The red planet Mars will appear brighter early today as it passes closer to Earth than it has in more than two years, the Taipei Astronomical Museum said.
Skywatchers can easily identify Mars by looking into the eastern sky, museum researcher Lee Chin said.
“Mars will look about 10 times brighter than usual,” Lee said, adding that the planet will be at its brightest at 5:03am today.
Even if astronomy buffs miss the chance today, Mars will remain brightly visible over the next two months or so because it moves relatively slowly around the sun, he said.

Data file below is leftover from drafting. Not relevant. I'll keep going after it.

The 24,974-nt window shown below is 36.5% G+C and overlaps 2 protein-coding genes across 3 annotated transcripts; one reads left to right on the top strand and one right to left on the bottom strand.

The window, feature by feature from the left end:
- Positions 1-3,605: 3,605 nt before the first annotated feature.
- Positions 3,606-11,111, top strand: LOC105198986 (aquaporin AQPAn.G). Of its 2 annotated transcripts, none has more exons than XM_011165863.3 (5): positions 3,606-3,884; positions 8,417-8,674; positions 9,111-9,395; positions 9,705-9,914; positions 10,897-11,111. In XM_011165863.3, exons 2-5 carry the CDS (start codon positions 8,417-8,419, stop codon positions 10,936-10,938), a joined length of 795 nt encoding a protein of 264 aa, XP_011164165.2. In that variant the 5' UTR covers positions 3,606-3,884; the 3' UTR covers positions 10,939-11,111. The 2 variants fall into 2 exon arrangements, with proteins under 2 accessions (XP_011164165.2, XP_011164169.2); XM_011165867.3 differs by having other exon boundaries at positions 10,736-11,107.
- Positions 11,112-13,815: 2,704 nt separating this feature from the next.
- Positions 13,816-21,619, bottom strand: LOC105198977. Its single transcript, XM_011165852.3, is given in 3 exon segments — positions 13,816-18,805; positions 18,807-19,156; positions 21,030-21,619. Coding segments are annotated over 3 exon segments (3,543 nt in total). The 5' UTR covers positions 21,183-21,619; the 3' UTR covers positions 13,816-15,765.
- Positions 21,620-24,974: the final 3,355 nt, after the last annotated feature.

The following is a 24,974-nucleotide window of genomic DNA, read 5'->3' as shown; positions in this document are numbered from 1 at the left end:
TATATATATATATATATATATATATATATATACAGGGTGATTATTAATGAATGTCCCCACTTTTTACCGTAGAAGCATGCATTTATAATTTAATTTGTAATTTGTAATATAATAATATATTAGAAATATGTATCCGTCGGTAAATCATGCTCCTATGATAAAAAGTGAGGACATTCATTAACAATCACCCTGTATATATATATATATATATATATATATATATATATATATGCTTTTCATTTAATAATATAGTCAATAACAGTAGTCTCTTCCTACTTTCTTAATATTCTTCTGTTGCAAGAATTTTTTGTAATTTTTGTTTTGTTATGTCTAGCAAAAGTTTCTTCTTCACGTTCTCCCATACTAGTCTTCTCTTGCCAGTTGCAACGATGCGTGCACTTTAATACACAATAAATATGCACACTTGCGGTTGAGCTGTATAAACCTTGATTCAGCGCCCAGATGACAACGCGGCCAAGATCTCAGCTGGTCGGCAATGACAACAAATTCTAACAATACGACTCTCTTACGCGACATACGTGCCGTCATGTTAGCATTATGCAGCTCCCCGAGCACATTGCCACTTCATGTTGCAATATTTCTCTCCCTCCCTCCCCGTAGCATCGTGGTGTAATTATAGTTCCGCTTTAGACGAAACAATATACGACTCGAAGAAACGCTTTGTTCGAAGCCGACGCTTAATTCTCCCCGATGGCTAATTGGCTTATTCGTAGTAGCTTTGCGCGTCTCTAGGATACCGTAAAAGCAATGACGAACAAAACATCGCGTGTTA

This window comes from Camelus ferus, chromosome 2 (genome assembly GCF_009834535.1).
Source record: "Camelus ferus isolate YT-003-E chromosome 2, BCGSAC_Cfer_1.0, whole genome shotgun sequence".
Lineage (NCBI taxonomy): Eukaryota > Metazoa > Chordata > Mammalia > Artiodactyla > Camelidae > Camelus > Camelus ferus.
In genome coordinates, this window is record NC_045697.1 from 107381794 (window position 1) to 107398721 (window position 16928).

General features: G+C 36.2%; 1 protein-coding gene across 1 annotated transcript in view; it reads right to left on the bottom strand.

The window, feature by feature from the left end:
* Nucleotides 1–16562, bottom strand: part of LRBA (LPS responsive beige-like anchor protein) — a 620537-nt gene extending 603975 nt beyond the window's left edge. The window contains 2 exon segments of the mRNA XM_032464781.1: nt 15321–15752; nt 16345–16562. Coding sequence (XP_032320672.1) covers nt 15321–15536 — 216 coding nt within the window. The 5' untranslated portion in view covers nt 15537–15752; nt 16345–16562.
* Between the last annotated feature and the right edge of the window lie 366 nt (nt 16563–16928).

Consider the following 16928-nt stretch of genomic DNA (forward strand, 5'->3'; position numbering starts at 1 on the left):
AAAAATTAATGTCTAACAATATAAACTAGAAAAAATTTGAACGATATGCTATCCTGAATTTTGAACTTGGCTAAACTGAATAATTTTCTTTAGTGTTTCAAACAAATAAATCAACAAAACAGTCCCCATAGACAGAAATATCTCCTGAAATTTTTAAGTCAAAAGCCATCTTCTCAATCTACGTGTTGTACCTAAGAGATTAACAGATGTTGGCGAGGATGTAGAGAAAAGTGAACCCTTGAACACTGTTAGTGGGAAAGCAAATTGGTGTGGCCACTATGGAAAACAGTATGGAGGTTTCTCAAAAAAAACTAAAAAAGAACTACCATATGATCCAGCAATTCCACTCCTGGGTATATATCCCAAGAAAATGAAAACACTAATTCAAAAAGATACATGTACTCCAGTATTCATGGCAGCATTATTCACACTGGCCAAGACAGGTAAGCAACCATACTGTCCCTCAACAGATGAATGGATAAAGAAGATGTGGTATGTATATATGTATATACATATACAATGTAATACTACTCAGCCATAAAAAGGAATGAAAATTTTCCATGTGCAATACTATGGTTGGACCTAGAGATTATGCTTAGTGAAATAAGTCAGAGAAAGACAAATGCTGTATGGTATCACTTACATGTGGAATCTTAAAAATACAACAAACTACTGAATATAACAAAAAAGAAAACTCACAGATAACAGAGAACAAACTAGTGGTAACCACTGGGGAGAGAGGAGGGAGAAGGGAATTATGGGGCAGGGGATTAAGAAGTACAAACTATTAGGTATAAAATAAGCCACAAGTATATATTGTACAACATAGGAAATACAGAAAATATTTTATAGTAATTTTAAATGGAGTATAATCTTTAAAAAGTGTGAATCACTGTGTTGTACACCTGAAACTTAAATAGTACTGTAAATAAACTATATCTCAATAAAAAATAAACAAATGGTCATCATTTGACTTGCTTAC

The planet’s apparent magnitude could go from 2 to minus-1.6, becoming as bright as Sirius, the museum said.
Apparent magnitude measures the brightness of a celestial body as seen by an observer on Earth and falls in value the brighter an object is.
The opposition of Mars — when the Earth passes between the sun and Mars and all three are arranged in a nearly straight line — occurs about every 26 months and marks the two planets’ closest proximity to each other.